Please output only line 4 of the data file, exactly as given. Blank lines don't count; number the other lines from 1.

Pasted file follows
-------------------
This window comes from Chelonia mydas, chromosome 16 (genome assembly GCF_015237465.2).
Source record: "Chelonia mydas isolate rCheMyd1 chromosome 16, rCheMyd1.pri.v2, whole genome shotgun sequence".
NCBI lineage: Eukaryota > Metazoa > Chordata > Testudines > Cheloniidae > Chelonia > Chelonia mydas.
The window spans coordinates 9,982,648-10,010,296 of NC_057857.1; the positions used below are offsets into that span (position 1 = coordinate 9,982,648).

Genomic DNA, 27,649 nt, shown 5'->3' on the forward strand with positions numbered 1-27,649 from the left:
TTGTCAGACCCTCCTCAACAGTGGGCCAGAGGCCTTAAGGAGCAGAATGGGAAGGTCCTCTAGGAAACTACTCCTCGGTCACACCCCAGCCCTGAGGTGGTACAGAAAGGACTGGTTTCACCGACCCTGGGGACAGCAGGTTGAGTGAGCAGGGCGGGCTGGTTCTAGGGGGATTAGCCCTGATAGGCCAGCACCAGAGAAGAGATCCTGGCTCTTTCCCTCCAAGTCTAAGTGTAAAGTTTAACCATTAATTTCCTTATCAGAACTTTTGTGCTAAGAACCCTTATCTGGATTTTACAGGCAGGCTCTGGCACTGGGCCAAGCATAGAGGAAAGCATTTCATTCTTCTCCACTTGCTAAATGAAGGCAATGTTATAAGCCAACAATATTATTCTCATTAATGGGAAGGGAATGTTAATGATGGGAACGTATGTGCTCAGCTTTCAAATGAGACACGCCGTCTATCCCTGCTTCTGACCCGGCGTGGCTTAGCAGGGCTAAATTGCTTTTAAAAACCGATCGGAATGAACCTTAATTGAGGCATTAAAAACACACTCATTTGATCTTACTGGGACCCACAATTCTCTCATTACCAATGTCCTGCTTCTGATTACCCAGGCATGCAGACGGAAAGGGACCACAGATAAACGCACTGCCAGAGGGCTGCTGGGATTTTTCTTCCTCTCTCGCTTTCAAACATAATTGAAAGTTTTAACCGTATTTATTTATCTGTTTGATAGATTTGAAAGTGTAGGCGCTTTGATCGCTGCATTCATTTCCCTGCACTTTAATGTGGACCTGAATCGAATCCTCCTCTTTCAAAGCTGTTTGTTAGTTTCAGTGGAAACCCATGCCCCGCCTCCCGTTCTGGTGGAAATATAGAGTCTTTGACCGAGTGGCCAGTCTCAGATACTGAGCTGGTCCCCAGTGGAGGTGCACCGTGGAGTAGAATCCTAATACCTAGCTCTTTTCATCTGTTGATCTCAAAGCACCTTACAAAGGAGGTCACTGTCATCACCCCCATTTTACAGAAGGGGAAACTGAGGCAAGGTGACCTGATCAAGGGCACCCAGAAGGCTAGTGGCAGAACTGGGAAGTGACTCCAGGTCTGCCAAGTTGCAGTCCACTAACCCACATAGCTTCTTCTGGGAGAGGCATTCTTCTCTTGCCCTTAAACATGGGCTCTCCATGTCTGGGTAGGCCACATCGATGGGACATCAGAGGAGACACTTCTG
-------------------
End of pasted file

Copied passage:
The window spans coordinates 9,982,648-10,010,296 of NC_057857.1; the positions used below are offsets into that span (position 1 = coordinate 9,982,648).